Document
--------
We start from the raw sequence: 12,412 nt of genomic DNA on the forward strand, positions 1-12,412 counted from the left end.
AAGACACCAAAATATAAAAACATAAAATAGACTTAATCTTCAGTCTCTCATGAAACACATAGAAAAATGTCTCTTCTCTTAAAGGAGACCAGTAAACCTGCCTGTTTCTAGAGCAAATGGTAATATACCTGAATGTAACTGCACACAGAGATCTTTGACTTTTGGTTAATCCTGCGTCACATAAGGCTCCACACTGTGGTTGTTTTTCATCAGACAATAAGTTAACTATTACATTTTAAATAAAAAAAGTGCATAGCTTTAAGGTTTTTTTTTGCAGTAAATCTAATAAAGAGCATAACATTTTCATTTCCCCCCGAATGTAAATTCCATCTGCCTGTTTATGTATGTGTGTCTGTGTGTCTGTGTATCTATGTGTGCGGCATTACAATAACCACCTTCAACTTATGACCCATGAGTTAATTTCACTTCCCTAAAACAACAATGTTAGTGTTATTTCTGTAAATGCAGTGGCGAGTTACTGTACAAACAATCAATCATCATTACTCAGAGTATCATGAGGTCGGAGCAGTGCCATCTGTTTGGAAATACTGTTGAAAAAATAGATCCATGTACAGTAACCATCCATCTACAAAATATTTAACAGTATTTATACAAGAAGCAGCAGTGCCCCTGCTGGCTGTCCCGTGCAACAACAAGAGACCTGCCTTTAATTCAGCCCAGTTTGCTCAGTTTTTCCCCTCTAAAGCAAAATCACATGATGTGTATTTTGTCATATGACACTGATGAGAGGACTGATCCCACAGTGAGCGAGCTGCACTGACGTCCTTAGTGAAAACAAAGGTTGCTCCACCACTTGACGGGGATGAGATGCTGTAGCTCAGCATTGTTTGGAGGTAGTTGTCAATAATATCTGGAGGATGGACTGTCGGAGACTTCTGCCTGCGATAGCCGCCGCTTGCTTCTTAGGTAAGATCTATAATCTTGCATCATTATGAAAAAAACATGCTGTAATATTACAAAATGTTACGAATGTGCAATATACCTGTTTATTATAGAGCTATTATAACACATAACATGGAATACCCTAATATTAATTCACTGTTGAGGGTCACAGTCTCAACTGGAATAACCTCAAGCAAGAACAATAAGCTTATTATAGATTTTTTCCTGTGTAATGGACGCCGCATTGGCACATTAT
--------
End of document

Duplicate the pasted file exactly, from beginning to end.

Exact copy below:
We start from the raw sequence: 12,412 nt of genomic DNA on the forward strand, positions 1-12,412 counted from the left end.
AAGACACCAAAATATAAAAACATAAAATAGACTTAATCTTCAGTCTCTCATGAAACACATAGAAAAATGTCTCTTCTCTTAAAGGAGACCAGTAAACCTGCCTGTTTCTAGAGCAAATGGTAATATACCTGAATGTAACTGCACACAGAGATCTTTGACTTTTGGTTAATCCTGCGTCACATAAGGCTCCACACTGTGGTTGTTTTTCATCAGACAATAAGTTAACTATTACATTTTAAATAAAAAAAGTGCATAGCTTTAAGGTTTTTTTTTGCAGTAAATCTAATAAAGAGCATAACATTTTCATTTCCCCCCGAATGTAAATTCCATCTGCCTGTTTATGTATGTGTGTCTGTGTGTCTGTGTATCTATGTGTGCGGCATTACAATAACCACCTTCAACTTATGACCCATGAGTTAATTTCACTTCCCTAAAACAACAATGTTAGTGTTATTTCTGTAAATGCAGTGGCGAGTTACTGTACAAACAATCAATCATCATTACTCAGAGTATCATGAGGTCGGAGCAGTGCCATCTGTTTGGAAATACTGTTGAAAAAATAGATCCATGTACAGTAACCATCCATCTACAAAATATTTAACAGTATTTATACAAGAAGCAGCAGTGCCCCTGCTGGCTGTCCCGTGCAACAACAAGAGACCTGCCTTTAATTCAGCCCAGTTTGCTCAGTTTTTCCCCTCTAAAGCAAAATCACATGATGTGTATTTTGTCATATGACACTGATGAGAGGACTGATCCCACAGTGAGCGAGCTGCACTGACGTCCTTAGTGAAAACAAAGGTTGCTCCACCACTTGACGGGGATGAGATGCTGTAGCTCAGCATTGTTTGGAGGTAGTTGTCAATAATATCTGGAGGATGGACTGTCGGAGACTTCTGCCTGCGATAGCCGCCGCTTGCTTCTTAGGTAAGATCTATAATCTTGCATCATTATGAAAAAAACATGCTGTAATATTACAAAATGTTACGAATGTGCAATATACCTGTTTATTATAGAGCTATTATAACACATAACATGGAATACCCTAATATTAATTCACTGTTGAGGGTCACAGTCTCAACTGGAATAACCTCAAGCAAGAACAATAAGCTTATTATAGATTTTTTCCTGTGTAATGGACGCCGCATTGGCACATTAT